Digital Publishing for Student Journalists
Students: Get That Front-Row Seat on Life Four things to look forward to as a student storyteller:
1. Peers that are empowered, curious and motivated. 2. Elevating the voices of others. 3. An excuse to talk to fascinating people. 4. The chance to affect change at your school and beyond. Cover Publisher: Mad Sounds
Publication: Take What Is Yours
Photographer: John Novotny
Publication: Issue 14
Have an Impact There are countless untold stories out there waiting for you to share with the world.
Publisher: Flash and Fuse Publication: Issue 2
Your voice is important. A story can combat ignorance, humanize people, expose corruption and destigmatize taboo topics. With writing, photography and design, you can capture the most hopeful of human endeavors — stories of strength and survival … of overcoming seemingly insurmountable odds … of persevering in the face of extreme challenges.
BROA D nt
l Media Moveme
Not All Student Publications are Alike
Some student publications focus
p a r
on fashion, some on news. Some
are long and some are short.
palo alto hi gh school volume 14 edition 5
wn /R II V I Issue
while others are text-heavy and sophisticated. To the right
iterary SS L ual I & U ISD Vis
are a few magazine “types” and examples to give you a better
Some are colorful and breezy,
sense of the many directions your publication can take.
“You can’t tell me I wasn’t raped” (p . 15 ) Breaking the Si lence (p. 22) Taking it Serio usly (p. 24)
the ultimate food hig
spring 2016 | issue
palo alto high school winter 2015
Arts/Photography: Proof Magazine (Palo Alto High School)
Culture: Distraction Magazine (University of Miami)
Fashion: Unfold Magazine (John Moores University)
Minor Struggle, Major Payoff
Joc Pederson’s (‘10) journey has landed him on the world stage as he steps up to the plate as a Los Angeles Dodger. by ZOE BHARGAVA and BRYN CARLSON
by M an ER p d ED g. AL IT YS H 21 OL KIN M NA ST M EA A D N
Providence Senior High School volume XXI | 2016
VOLUME 5 | ISSUE 6 | APRIL/MAY 2016
Lifestyle: Your Mag (Emerson College)
FIVE YEAR DOUBLE ISSUE
Sports: The Viking (Palo Alto High School)
Lit Mag: Roars and Whispers (Providence High School)
Where We Come In We believe young journalists are the future in the same way that digital publishing is. In this student publishing guide, weâ€™ll walk you through everything from designing an editorial calendar and selling advertising to reporting responsibly and defending yourself from censorship. As the media sphere changes, democratization of information allows individuals to be published journalists with the click of a button. Thatâ€™s why we exist. With issuu, anyone can upload their publication in just minutes to be discoverable by a worldwide audience of readers.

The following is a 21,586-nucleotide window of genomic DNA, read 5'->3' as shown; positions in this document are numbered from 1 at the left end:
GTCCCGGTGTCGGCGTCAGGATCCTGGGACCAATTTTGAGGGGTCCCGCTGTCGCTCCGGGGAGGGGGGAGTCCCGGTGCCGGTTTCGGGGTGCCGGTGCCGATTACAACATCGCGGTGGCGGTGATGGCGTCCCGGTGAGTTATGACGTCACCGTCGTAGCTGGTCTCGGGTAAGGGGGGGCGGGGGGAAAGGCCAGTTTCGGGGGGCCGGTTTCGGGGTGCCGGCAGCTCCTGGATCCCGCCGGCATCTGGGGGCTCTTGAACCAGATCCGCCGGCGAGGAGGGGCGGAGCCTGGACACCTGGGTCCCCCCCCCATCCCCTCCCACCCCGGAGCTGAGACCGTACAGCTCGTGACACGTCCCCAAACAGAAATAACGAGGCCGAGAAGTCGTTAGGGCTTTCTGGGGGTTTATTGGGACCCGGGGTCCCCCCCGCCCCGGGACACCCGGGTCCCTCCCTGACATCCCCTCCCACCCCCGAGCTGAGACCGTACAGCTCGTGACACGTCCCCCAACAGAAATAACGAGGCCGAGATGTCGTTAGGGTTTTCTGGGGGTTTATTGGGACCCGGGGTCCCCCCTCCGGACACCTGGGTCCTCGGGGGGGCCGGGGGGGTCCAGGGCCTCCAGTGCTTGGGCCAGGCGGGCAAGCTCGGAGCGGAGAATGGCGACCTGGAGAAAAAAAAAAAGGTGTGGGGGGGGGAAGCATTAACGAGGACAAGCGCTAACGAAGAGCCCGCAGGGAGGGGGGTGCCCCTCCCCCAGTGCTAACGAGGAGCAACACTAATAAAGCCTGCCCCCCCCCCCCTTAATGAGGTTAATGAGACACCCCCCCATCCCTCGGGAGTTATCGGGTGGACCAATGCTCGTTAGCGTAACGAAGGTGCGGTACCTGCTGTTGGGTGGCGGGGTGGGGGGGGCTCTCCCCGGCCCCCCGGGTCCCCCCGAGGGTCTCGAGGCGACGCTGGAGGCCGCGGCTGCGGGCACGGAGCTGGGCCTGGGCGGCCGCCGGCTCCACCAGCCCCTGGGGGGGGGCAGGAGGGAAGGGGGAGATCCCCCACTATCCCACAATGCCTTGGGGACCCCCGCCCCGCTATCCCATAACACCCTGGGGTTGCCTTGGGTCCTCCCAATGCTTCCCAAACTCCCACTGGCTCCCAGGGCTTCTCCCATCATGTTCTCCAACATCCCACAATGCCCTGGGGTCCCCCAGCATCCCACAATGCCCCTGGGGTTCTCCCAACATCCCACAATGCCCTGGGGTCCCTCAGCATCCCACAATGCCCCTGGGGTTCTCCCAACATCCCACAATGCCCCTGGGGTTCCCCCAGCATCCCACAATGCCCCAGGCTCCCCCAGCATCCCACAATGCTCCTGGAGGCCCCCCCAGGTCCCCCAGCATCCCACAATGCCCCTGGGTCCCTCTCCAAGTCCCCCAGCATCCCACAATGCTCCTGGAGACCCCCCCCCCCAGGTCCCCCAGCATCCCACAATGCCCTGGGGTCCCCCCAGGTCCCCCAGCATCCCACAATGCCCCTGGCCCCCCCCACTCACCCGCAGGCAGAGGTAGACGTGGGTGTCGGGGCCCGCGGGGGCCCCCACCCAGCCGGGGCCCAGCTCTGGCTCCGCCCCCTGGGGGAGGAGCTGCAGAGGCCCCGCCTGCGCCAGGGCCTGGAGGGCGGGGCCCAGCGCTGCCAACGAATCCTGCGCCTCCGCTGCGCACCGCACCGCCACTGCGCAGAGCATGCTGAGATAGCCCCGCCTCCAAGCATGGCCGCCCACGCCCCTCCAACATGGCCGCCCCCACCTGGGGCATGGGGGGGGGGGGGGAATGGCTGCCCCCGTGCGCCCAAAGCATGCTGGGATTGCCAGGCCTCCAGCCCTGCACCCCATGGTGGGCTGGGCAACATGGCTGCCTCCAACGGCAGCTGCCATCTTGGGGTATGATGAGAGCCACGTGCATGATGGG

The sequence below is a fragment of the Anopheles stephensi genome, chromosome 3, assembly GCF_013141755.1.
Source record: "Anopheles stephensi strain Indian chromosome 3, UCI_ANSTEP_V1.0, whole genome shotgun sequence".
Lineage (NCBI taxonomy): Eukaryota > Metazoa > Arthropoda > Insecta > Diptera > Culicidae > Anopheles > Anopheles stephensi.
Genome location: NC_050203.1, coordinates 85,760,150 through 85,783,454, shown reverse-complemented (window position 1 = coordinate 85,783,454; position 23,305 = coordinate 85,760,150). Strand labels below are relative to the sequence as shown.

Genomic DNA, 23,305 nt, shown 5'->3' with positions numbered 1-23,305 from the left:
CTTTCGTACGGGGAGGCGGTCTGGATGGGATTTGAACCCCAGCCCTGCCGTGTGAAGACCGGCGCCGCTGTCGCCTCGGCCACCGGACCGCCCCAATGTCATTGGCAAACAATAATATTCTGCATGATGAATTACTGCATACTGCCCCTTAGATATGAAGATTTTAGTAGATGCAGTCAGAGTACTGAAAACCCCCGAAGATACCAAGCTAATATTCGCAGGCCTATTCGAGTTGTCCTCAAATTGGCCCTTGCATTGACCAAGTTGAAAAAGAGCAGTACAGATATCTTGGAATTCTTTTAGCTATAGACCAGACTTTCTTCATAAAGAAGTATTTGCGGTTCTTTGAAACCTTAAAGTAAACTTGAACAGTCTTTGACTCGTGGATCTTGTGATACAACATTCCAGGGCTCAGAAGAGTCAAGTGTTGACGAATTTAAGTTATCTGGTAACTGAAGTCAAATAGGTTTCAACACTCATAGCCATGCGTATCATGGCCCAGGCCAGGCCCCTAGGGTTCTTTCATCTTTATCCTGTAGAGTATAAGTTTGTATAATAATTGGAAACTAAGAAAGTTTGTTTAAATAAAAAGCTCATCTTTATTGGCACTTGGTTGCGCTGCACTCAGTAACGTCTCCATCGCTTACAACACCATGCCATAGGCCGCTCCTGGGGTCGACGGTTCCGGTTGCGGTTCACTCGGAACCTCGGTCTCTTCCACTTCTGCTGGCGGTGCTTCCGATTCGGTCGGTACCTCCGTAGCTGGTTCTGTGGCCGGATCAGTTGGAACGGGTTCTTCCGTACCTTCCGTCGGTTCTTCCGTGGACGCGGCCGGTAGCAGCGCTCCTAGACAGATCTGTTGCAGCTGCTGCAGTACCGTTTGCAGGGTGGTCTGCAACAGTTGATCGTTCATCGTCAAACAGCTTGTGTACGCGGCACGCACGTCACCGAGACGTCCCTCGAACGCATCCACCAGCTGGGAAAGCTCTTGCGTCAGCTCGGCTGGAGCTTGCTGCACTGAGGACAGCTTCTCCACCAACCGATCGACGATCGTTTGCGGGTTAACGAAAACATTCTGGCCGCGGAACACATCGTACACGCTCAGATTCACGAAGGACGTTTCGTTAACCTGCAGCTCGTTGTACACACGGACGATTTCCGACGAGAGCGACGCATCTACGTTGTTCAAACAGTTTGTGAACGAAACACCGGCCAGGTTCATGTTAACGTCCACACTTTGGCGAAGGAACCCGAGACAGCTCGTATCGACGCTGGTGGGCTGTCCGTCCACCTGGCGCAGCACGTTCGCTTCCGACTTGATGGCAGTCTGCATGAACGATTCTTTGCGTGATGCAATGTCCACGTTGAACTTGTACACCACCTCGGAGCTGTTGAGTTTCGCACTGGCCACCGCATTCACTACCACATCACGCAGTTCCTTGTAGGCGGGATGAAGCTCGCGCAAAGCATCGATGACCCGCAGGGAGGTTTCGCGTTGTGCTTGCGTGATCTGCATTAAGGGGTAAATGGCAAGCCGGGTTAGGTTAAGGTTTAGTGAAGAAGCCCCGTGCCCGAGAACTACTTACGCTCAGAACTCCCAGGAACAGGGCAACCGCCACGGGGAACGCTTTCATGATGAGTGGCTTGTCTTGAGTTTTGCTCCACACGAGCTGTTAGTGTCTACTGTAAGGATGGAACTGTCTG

Publisher: Mad Sounds Publication: Issue 15
This guide is designed to walk you through the digital publishing process in four steps:
1. Getting organized. 2. Honing your craft. 3. Learning Journalism 101. 4. Taking it one step further.
Publisher: Kneon Publication: Issue 10
Step 1: Organization Teamwork + Hierarchy = Squad Chances are there are some mighty-talented people on your school campus, and many are looking for ways to showcase their work, improve their skills or be a voice on campus. A successful magazine can utilize es
olv cal W o L : r l lishe Apri Pub ion: t a c i l Pub
photographers, illustrators, programmers, marketers, business people â€Ś the list goes on. Appeal to the opportunity for your fellow peers to have their voices heard, develop new skills, create a portfolio of work, add a powerful experience to their
Publisher: Loca l Wolves Publication: Ap ril
resume and join a new social group.
Editor-in-Chief, a.k.a. Top Dog:
• Directs the magazine’s overall vision.
• Oversees the design and content
• Educates the staff about journalistic
of their respective sections.
practice, ensuring top quality work
• Guides their section’s stories
is being published. • Facilitates staff discussions, enforces deadlines for each production cycle.
through the entire editorial process. • Maintains an expertise in their section’s topic.
• Finds creative ways to cover expenses,
• Develops and maintains the
such as publishing/editing programs,
publication’s overall design, from
travel costs and equipment.
fonts and layout to artistic feel.
• Tracks and utilizes a system for managing the flow of money.
• Aids in the development of specific design-heavy spreads.
• Ensures no spelling, grammar or style
• Constitutes the life of your publication.
mistakes slip through. • Stays well-versed in AP Style (a standard for all journalistic writing). • Is ultimately responsible for the validity of all facts published.
• Are creative, compelling writers, bold reporters and receptive to feedback. • A diverse group of writers that collectively can dive into an array of issues.
Step 1: Organization
Expansion Pack As your publication grows, you may need to add more structure to keep everything running smoothly. Web/Multimedia Editor: • Builds and updates website for digital outreach. • Drives new traffic with social media channels.